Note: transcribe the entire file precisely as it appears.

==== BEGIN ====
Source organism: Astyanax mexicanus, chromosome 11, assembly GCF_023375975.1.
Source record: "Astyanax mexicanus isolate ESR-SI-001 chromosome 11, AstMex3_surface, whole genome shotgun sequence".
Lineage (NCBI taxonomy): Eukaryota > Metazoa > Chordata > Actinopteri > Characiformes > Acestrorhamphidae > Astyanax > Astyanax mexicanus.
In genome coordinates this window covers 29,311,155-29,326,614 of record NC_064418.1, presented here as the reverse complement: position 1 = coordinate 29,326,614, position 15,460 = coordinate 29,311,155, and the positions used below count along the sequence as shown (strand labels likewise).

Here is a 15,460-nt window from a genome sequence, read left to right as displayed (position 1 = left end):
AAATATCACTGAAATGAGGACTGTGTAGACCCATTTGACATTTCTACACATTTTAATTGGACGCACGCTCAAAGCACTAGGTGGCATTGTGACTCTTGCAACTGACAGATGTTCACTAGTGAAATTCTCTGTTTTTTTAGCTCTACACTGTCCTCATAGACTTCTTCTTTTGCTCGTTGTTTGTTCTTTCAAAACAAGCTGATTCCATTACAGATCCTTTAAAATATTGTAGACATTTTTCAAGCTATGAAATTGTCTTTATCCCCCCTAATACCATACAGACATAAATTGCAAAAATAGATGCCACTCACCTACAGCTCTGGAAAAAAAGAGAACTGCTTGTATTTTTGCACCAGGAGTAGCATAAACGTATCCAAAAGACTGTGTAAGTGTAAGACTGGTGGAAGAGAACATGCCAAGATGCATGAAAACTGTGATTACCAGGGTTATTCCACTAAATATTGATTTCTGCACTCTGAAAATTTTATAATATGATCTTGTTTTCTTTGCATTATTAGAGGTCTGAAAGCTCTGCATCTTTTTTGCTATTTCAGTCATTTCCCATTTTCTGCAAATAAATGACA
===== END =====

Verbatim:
Source organism: Astyanax mexicanus, chromosome 11, assembly GCF_023375975.1.
Source record: "Astyanax mexicanus isolate ESR-SI-001 chromosome 11, AstMex3_surface, whole genome shotgun sequence".
Lineage (NCBI taxonomy): Eukaryota > Metazoa > Chordata > Actinopteri > Characiformes > Acestrorhamphidae > Astyanax > Astyanax mexicanus.
In genome coordinates this window covers 29,311,155-29,326,614 of record NC_064418.1, presented here as the reverse complement: position 1 = coordinate 29,326,614, position 15,460 = coordinate 29,311,155, and the positions used below count along the sequence as shown (strand labels likewise).

Here is a 15,460-nt window from a genome sequence, read left to right as displayed (position 1 = left end):
AAATATCACTGAAATGAGGACTGTGTAGACCCATTTGACATTTCTACACATTTTAATTGGACGCACGCTCAAAGCACTAGGTGGCATTGTGACTCTTGCAACTGACAGATGTTCACTAGTGAAATTCTCTGTTTTTTTAGCTCTACACTGTCCTCATAGACTTCTTCTTTTGCTCGTTGTTTGTTCTTTCAAAACAAGCTGATTCCATTACAGATCCTTTAAAATATTGTAGACATTTTTCAAGCTATGAAATTGTCTTTATCCCCCCTAATACCATACAGACATAAATTGCAAAAATAGATGCCACTCACCTACAGCTCTGGAAAAAAAGAGAACTGCTTGTATTTTTGCACCAGGAGTAGCATAAACGTATCCAAAAGACTGTGTAAGTGTAAGACTGGTGGAAGAGAACATGCCAAGATGCATGAAAACTGTGATTACCAGGGTTATTCCACTAAATATTGATTTCTGCACTCTGAAAATTTTATAATATGATCTTGTTTTCTTTGCATTATTAGAGGTCTGAAAGCTCTGCATCTTTTTTGCTATTTCAGTCATTTCCCATTTTCTGCAAATAAATGACA